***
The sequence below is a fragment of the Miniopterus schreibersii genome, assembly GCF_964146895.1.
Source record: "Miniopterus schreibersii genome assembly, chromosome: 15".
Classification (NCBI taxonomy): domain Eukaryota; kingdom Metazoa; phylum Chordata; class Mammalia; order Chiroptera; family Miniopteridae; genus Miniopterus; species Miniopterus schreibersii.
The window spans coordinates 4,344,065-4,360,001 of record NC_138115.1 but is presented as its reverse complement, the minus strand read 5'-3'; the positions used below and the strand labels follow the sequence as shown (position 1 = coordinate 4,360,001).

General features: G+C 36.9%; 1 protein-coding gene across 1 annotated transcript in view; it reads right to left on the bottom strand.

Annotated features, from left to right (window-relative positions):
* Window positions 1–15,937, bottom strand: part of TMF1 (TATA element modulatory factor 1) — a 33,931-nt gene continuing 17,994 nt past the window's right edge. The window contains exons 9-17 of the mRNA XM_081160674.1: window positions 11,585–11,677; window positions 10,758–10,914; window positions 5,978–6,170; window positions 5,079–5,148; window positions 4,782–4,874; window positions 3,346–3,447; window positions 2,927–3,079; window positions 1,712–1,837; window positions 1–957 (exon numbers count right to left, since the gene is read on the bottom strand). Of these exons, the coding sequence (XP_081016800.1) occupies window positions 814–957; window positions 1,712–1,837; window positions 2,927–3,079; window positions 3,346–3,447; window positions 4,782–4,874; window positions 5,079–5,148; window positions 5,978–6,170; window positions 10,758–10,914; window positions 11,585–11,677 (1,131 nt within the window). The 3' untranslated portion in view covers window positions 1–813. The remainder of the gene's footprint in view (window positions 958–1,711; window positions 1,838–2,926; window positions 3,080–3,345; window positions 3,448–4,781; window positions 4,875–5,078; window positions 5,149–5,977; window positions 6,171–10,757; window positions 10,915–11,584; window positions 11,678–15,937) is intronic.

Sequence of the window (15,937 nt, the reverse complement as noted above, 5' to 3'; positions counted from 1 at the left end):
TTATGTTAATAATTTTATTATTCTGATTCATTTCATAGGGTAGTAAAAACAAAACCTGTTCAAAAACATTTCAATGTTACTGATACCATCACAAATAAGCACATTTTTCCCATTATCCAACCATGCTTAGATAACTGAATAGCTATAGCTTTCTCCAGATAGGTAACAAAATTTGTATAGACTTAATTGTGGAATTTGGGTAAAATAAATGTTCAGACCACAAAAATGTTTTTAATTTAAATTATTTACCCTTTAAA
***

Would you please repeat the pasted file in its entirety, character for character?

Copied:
The sequence below is a fragment of the Miniopterus schreibersii genome, assembly GCF_964146895.1.
Source record: "Miniopterus schreibersii genome assembly, chromosome: 15".
Classification (NCBI taxonomy): domain Eukaryota; kingdom Metazoa; phylum Chordata; class Mammalia; order Chiroptera; family Miniopteridae; genus Miniopterus; species Miniopterus schreibersii.
The window spans coordinates 4,344,065-4,360,001 of record NC_138115.1 but is presented as its reverse complement, the minus strand read 5'-3'; the positions used below and the strand labels follow the sequence as shown (position 1 = coordinate 4,360,001).

General features: G+C 36.9%; 1 protein-coding gene across 1 annotated transcript in view; it reads right to left on the bottom strand.

Annotated features, from left to right (window-relative positions):
* Window positions 1–15,937, bottom strand: part of TMF1 (TATA element modulatory factor 1) — a 33,931-nt gene continuing 17,994 nt past the window's right edge. The window contains exons 9-17 of the mRNA XM_081160674.1: window positions 11,585–11,677; window positions 10,758–10,914; window positions 5,978–6,170; window positions 5,079–5,148; window positions 4,782–4,874; window positions 3,346–3,447; window positions 2,927–3,079; window positions 1,712–1,837; window positions 1–957 (exon numbers count right to left, since the gene is read on the bottom strand). Of these exons, the coding sequence (XP_081016800.1) occupies window positions 814–957; window positions 1,712–1,837; window positions 2,927–3,079; window positions 3,346–3,447; window positions 4,782–4,874; window positions 5,079–5,148; window positions 5,978–6,170; window positions 10,758–10,914; window positions 11,585–11,677 (1,131 nt within the window). The 3' untranslated portion in view covers window positions 1–813. The remainder of the gene's footprint in view (window positions 958–1,711; window positions 1,838–2,926; window positions 3,080–3,345; window positions 3,448–4,781; window positions 4,875–5,078; window positions 5,149–5,977; window positions 6,171–10,757; window positions 10,915–11,584; window positions 11,678–15,937) is intronic.

Sequence of the window (15,937 nt, the reverse complement as noted above, 5' to 3'; positions counted from 1 at the left end):
TTATGTTAATAATTTTATTATTCTGATTCATTTCATAGGGTAGTAAAAACAAAACCTGTTCAAAAACATTTCAATGTTACTGATACCATCACAAATAAGCACATTTTTCCCATTATCCAACCATGCTTAGATAACTGAATAGCTATAGCTTTCTCCAGATAGGTAACAAAATTTGTATAGACTTAATTGTGGAATTTGGGTAAAATAAATGTTCAGACCACAAAAATGTTTTTAATTTAAATTATTTACCCTTTAAA